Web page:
They now come at me at night in my head, says victim of pitbull mauling
The Port Elizabeth man who was horrifically mauled in a pitbull attack – in which he lost an arm – is suffering recurring nightmares that the dogs are still coming after him.
Making a slow recovery but still in tremendous pain, Gerald Cloete, 40, miraculously survived the savage attack by three pitbulls in Rowallan Park on February 18.
Having always made what he describes as a decent living as an odd-job man, he has denied claims that he was trying to break into anyone’s home or property at the time of the attack.
Cloete faces an uncertain future because of his injuries.
“I now dream of dogs – black dogs. They come at me at night in my head,” he said.
“My heart will beat fast – then I wake up.
“It is at night that I am most scared.”
Cloete suffered life-threatening injuries to his chest, arms and ears and was placed on a ventilator after he stopped breathing at the scene.
Neighbours who witnessed the incident said they were baffled as the dogs had never hurt anyone before.
Marcus van Meiring lives at the house in Rowan Street where the attack took place outside the property.
His neighbour, Hennie de Klerk, 50, said at the time that Cloete – who was known as Marks or Pompies – was well-known in the area.
Cloete said from his hospital bed in the surgical ward at Livingstone Hospital yesterday he believed it was God who had kept him alive.
“I have walked that road many times before,” he said. “I work for a man who lives up the road.
“I was coming from the little shopping centre, where I had gone to buy myself a drink.
“I was walking by the house with the pitbulls and was already past the gate when the first one grabbed me by the arm.
“I had a black bag in my hand and tried to put my hands up to stop them. “Another [pitbull] went for my neck. Another took my leg.
“I managed to shout: ‘Help! Oh dear God, help me.’ Then I fell.
“It only took a few seconds. There was a little one as well who kept on biting my legs.
“I remember seeing the blood. I didn’t know where I was bleeding from. I never saw so much blood.
“There was a white man – a tall white man. He had something in his hand.
“He ran towards me, chasing the dogs off. “I don’t remember anything else.” Provincial health spokesman Sizwe Kupelo said a Jannie van Schalkwyk had also been treated later for bite wounds at Livingstone Hospital.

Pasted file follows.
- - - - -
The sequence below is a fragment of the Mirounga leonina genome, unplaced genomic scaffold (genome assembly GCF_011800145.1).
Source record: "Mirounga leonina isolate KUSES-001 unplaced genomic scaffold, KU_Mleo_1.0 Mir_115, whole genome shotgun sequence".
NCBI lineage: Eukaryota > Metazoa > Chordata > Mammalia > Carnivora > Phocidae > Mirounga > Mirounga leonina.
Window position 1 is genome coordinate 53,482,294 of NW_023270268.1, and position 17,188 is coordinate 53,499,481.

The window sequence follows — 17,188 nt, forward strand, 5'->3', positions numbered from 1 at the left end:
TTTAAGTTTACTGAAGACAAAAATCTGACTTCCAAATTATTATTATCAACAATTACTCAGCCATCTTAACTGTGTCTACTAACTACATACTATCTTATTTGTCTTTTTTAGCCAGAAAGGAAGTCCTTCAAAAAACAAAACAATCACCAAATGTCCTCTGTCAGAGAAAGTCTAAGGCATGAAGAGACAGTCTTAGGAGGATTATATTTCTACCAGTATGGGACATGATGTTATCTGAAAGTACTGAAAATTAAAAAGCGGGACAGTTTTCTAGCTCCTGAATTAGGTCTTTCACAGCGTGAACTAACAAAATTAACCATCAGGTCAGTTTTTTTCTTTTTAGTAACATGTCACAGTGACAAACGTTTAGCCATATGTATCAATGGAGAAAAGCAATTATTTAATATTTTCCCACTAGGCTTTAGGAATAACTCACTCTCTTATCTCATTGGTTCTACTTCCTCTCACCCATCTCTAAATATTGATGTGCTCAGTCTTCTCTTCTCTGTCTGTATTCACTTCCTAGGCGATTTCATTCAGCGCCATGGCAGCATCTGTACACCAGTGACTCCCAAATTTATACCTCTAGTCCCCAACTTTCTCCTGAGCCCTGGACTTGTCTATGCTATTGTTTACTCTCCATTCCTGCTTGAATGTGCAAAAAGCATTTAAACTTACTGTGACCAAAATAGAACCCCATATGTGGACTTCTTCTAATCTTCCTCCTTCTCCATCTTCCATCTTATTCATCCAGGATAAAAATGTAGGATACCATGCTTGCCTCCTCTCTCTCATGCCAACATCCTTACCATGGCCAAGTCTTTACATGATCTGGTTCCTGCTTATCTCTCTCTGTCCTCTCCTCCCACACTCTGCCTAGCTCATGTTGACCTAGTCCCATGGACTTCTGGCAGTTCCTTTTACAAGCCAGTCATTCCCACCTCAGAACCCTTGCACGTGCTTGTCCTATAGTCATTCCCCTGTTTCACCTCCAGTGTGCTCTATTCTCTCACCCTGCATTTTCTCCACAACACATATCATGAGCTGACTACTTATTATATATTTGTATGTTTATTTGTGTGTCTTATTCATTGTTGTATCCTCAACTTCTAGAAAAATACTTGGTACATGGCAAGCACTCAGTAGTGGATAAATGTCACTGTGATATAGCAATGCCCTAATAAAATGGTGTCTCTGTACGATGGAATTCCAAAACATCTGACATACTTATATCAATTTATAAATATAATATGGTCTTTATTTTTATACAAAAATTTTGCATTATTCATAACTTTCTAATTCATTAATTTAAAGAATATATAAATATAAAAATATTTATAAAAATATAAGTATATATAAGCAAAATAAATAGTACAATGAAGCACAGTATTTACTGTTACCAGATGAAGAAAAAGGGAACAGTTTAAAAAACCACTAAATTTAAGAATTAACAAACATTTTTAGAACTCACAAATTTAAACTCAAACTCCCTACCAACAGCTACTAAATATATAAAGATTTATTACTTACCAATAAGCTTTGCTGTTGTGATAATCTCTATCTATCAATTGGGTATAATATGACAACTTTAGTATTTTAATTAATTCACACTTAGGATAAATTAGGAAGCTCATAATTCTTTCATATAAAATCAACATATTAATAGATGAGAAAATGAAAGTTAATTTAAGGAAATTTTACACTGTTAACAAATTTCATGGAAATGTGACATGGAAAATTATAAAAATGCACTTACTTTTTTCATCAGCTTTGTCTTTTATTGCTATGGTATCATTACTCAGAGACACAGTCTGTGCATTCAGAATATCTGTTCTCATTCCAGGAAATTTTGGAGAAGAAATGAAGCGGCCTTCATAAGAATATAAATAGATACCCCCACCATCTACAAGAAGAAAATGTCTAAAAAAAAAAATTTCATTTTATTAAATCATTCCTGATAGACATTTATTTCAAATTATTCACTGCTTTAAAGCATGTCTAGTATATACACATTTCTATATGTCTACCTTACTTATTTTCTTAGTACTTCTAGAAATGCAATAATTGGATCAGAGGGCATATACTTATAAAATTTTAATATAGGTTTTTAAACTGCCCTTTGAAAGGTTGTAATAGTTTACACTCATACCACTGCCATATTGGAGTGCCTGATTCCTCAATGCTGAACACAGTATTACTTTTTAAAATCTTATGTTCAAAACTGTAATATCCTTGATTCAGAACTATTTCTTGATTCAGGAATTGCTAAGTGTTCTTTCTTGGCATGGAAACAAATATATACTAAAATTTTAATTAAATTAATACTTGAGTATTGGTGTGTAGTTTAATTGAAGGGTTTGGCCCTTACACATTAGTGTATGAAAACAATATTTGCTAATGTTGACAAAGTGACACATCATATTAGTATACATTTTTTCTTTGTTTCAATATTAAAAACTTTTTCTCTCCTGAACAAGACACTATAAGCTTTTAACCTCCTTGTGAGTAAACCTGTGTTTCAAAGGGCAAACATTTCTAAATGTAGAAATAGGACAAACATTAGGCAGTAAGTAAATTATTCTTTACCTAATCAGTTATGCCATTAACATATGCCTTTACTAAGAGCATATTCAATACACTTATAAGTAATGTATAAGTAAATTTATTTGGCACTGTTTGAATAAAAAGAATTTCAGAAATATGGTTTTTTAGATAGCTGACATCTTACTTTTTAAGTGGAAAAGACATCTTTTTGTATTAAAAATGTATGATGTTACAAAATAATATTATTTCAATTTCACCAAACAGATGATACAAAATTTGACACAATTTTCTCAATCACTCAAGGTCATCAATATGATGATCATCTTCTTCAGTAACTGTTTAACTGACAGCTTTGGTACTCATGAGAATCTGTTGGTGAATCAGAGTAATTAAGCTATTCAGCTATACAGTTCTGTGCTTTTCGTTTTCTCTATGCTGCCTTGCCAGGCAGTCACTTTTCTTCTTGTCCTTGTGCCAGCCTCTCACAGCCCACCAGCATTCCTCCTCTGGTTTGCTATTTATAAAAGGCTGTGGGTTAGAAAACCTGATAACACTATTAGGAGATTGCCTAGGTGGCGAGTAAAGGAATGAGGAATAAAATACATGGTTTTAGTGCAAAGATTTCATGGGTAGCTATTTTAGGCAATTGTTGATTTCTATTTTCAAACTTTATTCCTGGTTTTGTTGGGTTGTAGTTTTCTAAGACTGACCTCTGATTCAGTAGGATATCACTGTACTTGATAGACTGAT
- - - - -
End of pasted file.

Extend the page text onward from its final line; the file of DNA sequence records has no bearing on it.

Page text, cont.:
Cloete said he loved dogs and had three of his own – Sparky, Matchie and Denzie.
“They are just ordinary dogs. They only bark – they don’t bite people,” he said.
Cloete woke up in his hospital bed in the intensive care unit on Thursday last week. He had suffered deep bite wounds all over his body, resulting in his left arm being amputated.
“I remember talking to the doctor,” he said.
“He asked if I could feel my hand. I said my fingers were cold.”
Cloete said he was angered by allegations that he had been attacked after breaking into the house where the dogs were.
“I used to do contract work in the building trade,” he said.
“When the contract ended, I thought I would need a way to make money for my family.
“I built a wooden cart [and] would take it and offer to take people’s rubbish away.
“Then I would go through the bags and take what I could. The rest I would take to the tip.
“It was a good business. I made between R4 000 and R5 000 a month.
“I didn’t have to steal. I never even begged for money.”
Cloete said he had walked those streets for years.
“The people there know me as ‘Marks’. I am an honest man,” he said.
Cloete said he lost his identity document in November when his house burnt down.
“My life isn’t easy. It has never been easy. What can you do?” he said.
“I lived in a house I built in Kuyga. In November, a candle fell over and my house burnt down.
“I started rebuilding it. I have finished one room so far, [but] I don’t know what I am going to do now with this arm.
“However, I will make a plan – I am still alive.”
Cloete said he was still in excruciating pain.
“The pain is terrible. I have pills, but it never goes away,” he said.
“The dogs scare me in my dreams. When I go to sleep, I dream that they are coming at me.”
Cloete said he was always careful around big dogs.
“I would ask people to put them away if I worked in the garden,” he said.
He hopes to regain most of his strength and be discharged soon. He did not know anything about the lock on the gate of the property being broken.
“The people I worked for trusted me,” Cloete said.
“They would let me work in the garden. I don’t break into houses.
“The police came here this morning [yesterday] but said they would be back to take my statement.”
Meanwhile, the man who lets his house to the owner of the pitbulls opened a case of malicious damage to property last week, saying the gate at the house had been tampered with.
Christo van Meiring owns the house where pitbull owner Marcus van Meiring lives.
It is not known whether the men are related.
Christo, a policeman at the Motherwell police station, alleged that a padlock on the perimeter gate had been found lying on the ground and appeared to have been tampered with.
Marcus, meanwhile, is under investigation for failing to prevent injury to a person under the Animal Protection Act.
Police spokeswoman Captain Sandra Janse van Rensburg said the matter was still being investigated. – Additional reporting by Gareth Wilson